Opinion / Op-Ed Contributors

HK's choice between mainland and despair

By Dan Steinbock (China Daily) Updated: 2016-07-04 07:48

HK's choice between mainland and despair

A view of Hong Kong's Central business district. Edmond Tang / China Daily

Hong Kong faces great economic uncertainty and unprecedented market volatility, and given the Brexit chills, analysts expect a contraction. In fact, John Tsang Chun-wah, the Hong Kong Special Administration Region's financial secretary, has warned that the city's economy faces its "worst time in 20 years". Growth has more than halved to about 2.5 percent over the past five years.

The writing has been on the wall for Hong Kong since the outbreak of the global financial crisis, yet critical decisions have been delayed. The SAR's old growth drivers are still necessary but not enough to propel growth, because the West can no longer absorb Asian imports, and the Chinese mainland's economic growth has slowed down.

Last spring, concerns about Hong Kong's economy led some rating agencies to downgrade their outlook to negative, after doing the same for the mainland. But while the mainland can still rely on catch-up growth, Hong Kong's aging economy has to adjust to stagnating growth and income polarization.

In the past, Hong Kong's property developers reduced risks by relying on prudent financial policies, funding flexibility and recurring income streams. Today, those positives have been offset by rising supply, slower growth, and the United States Federal Reserve's future rate hikes.

True, retail sales can still contribute to Hong Kong's growth, but they cannot do so without mainland residents' critical role as consumption engines. Also, the SAR's thriving tourism sector is not viable without mainland residents, who comprise by far the largest group of tourists to Hong Kong. Actually, without the mainland, Hong Kong would be left with only half its trade and a quarter of its foreign investment.

Hong Kong is highly vulnerable to Brexit spillovers, too. Outside the European Union, it has perhaps the largest trade, investment and financial linkages with the United Kingdom. And because the value of Hong Kong dollar is rising on the back of the US dollar as investors seek safe havens, Hong Kong faces even greater headwinds than Singapore.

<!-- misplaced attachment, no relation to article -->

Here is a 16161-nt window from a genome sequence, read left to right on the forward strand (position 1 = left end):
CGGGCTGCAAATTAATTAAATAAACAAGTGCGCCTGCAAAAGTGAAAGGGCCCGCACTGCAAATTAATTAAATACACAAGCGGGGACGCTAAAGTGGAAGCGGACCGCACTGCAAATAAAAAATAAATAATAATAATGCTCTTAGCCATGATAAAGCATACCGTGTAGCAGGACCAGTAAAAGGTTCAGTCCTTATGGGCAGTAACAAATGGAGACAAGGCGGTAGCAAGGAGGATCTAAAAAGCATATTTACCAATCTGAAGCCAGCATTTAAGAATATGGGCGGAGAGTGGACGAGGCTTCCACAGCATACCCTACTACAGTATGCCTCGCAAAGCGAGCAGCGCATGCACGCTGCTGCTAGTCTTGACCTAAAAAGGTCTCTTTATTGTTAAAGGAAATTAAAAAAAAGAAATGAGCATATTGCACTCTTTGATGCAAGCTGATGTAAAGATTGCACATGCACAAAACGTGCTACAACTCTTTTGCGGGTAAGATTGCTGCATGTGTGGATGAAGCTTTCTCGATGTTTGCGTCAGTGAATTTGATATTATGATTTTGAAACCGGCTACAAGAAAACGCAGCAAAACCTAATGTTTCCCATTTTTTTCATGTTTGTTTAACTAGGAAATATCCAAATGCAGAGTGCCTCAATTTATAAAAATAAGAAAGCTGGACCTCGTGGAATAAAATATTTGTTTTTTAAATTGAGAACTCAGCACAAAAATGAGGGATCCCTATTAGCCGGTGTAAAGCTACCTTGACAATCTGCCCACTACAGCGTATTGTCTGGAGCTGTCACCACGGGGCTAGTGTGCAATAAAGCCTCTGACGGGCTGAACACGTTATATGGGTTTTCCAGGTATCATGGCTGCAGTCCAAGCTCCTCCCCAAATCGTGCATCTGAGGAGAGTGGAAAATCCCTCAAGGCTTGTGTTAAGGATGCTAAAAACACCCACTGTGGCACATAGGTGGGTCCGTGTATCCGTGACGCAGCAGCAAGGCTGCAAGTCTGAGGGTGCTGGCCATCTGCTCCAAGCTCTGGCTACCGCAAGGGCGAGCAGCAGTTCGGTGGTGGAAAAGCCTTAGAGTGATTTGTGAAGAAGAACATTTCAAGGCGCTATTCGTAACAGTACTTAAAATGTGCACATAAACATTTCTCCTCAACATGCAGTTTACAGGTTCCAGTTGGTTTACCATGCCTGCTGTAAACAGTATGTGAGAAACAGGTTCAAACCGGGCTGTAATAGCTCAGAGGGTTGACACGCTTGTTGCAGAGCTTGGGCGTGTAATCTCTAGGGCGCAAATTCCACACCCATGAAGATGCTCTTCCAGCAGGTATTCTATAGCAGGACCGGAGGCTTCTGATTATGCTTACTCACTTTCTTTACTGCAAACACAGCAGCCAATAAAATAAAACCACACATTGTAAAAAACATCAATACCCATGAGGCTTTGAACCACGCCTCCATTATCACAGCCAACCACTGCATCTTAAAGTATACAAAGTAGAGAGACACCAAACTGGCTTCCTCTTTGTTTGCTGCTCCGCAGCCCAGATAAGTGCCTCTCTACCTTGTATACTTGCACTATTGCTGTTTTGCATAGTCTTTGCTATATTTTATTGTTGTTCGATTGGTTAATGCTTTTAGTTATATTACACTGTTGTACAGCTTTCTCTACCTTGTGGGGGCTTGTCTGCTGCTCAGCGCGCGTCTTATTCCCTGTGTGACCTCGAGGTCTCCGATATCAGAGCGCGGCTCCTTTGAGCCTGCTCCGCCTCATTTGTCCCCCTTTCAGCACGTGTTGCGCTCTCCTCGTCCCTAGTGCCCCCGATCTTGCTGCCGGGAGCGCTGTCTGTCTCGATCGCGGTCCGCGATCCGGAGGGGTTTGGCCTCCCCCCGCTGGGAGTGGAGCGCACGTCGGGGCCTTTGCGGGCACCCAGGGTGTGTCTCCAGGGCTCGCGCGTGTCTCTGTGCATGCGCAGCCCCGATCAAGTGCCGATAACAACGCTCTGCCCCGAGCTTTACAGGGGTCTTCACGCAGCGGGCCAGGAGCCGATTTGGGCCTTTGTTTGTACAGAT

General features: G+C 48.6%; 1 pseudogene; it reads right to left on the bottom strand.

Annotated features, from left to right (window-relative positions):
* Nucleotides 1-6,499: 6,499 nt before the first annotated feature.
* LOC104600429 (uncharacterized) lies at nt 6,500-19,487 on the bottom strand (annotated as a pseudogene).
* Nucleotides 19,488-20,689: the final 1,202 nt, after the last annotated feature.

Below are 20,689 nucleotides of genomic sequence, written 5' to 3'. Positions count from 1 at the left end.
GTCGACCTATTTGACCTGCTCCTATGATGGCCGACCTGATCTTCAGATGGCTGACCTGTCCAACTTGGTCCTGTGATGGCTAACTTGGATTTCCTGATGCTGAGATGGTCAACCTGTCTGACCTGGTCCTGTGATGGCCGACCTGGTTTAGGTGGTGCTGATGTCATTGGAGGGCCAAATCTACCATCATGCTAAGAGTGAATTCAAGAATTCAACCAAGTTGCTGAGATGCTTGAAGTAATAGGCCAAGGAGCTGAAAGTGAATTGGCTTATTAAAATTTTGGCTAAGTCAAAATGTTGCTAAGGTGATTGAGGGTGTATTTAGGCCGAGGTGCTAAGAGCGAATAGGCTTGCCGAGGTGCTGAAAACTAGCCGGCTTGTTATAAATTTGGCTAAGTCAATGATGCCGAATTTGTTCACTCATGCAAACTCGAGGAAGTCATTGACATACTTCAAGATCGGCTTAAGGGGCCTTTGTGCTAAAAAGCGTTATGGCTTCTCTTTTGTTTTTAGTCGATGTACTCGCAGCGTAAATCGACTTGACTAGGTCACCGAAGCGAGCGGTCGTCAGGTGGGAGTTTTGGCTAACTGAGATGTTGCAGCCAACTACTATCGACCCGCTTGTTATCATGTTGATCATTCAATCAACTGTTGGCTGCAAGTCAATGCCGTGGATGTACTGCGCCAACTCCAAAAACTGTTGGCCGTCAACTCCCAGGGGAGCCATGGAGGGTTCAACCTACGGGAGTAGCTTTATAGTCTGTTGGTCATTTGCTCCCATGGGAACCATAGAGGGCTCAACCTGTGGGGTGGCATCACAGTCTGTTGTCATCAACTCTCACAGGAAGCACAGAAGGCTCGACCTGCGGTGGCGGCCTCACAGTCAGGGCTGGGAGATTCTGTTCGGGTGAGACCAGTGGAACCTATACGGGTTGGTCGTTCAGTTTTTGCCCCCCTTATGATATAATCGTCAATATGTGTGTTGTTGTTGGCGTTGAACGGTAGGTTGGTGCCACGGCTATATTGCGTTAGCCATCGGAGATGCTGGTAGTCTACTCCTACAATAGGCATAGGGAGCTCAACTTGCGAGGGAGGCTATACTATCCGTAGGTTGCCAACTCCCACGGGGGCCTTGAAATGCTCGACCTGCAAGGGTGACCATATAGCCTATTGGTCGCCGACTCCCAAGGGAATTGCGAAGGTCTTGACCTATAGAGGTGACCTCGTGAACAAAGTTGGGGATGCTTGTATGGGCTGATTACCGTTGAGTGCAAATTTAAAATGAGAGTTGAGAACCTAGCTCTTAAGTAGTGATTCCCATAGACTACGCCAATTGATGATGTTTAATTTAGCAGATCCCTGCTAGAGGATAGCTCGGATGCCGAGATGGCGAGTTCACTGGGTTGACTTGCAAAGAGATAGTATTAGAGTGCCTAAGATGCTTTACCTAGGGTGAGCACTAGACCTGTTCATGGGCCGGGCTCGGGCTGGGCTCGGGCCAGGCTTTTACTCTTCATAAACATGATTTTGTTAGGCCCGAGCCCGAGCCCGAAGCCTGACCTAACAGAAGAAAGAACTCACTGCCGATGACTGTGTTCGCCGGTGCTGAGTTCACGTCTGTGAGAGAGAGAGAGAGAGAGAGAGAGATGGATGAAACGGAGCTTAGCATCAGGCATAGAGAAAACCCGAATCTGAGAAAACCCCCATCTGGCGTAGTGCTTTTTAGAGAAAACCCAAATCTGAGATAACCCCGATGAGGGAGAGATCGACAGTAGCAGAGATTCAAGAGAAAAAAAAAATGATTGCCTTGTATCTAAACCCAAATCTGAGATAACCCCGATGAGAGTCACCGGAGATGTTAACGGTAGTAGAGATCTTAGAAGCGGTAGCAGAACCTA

Last year, Hong Kong's exports to the UK and the rest of the EU comprised 14 percent of the total, relatively the highest in Asia and thus exposed to Brexit and EU risks. In contrast, the mainland's Belt and Road Initiative will allow Hong Kong to continue to benefit from trade and investment.

In the past, Hong Kong was the mainland's financial gateway to the world. But that role has been gradually taken over by Shanghai and other mainland cities, which makes Hong Kong's attractiveness as a financial hub non-viable without regional economic integration.

In the coming years, the current trends will become more prominent. During Hong Kong's reunification with the motherland in 1997, the US economy was almost 10 times bigger than China's. Europe was still integrating into a regional block. And Hong Kong's living standards were 11 times higher than those on the mainland.

Today-almost two decades later-the US economy is only about 40 percent larger than that of China. Europe faces fragmentation threats. Hong Kong's living standards are on average about 3.7 times higher than those on the mainland, but almost at par in certain districts of Shenzhen in Guangdong province.

Moreover, income polarization in Hong Kong has soared to alarming levels, according to the Gini coefficient, which some say is worse than those in Brazil or Zimbabwe in international comparisons.

Worried over the gloomy prospects, Hong Kong tycoon Li Ka-shing recently suggested raising profit tax to boost public spending and narrow the wealth gap. In the absence of hope, the political despair even among a few may undermine the living standards of many in the future.

But Hong Kong has a choice. By participating in the mainland's economic growth it can alleviate transitional pains and move to greater equity. To thrive, small and open economies need growth, integration-and hope.

The author is the founder of Difference Group and has served as research director at the India, China and America Institute (USA) and visiting fellow at the Shanghai Institutes for International Studies (China) and the EU Centre (Singapore).

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